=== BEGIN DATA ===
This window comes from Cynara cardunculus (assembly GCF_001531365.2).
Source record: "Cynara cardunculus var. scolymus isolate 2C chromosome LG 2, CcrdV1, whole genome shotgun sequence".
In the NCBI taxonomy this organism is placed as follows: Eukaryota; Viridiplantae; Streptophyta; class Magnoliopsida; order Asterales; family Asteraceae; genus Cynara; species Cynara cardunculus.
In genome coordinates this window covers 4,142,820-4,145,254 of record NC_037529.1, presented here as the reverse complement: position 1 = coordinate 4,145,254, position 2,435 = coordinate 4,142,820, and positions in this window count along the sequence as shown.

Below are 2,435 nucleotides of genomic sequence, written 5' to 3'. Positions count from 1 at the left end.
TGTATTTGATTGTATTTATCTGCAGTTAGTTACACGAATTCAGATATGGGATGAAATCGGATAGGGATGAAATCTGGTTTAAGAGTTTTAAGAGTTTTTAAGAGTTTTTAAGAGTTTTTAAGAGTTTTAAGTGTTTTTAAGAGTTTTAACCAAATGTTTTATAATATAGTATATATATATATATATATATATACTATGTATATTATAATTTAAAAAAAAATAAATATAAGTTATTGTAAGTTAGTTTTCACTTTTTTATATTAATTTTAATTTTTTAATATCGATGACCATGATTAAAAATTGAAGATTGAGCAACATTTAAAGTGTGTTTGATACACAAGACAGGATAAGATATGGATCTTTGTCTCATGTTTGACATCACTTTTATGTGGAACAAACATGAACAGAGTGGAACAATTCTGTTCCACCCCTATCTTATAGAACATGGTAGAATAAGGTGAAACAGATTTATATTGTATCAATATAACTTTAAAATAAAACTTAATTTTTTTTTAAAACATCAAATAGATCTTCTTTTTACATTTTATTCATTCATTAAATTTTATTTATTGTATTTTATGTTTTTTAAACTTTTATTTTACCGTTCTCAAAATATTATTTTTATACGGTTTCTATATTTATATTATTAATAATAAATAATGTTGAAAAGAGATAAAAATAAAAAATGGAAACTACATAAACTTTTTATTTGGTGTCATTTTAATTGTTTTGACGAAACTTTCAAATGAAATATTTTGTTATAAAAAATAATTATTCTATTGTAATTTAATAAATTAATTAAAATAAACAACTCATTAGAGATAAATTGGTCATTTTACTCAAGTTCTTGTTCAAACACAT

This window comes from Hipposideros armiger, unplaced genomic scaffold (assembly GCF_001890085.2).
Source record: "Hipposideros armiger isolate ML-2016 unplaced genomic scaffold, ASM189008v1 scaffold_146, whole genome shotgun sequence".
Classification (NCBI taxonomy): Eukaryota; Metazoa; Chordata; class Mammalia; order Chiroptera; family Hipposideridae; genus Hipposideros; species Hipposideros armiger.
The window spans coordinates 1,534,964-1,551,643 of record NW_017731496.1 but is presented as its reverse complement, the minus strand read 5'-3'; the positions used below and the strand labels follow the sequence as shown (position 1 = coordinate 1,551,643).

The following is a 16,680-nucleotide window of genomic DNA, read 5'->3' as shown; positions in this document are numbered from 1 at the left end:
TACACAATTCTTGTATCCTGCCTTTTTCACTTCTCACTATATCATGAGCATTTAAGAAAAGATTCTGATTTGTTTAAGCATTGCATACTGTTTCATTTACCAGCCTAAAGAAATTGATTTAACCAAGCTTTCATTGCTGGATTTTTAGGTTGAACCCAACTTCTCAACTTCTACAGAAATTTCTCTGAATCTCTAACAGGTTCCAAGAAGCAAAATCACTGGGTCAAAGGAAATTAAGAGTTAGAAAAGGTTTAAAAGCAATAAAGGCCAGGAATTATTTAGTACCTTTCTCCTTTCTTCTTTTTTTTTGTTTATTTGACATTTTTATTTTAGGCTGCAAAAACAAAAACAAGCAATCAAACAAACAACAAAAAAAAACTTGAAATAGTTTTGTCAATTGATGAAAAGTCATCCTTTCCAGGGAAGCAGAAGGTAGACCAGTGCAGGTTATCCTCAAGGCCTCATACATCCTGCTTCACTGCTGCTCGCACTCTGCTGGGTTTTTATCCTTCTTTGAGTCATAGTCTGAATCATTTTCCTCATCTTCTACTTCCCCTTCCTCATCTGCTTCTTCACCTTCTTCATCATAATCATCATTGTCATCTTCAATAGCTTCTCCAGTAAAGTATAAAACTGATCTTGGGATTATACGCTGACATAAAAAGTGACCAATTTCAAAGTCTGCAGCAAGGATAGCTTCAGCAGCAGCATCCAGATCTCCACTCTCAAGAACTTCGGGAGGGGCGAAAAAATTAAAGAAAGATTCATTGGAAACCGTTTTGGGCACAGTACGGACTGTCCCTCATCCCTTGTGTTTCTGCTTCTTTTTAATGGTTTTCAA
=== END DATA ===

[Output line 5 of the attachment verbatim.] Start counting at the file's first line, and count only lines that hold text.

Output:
Below are 2,435 nucleotides of genomic sequence, written 5' to 3'. Positions count from 1 at the left end.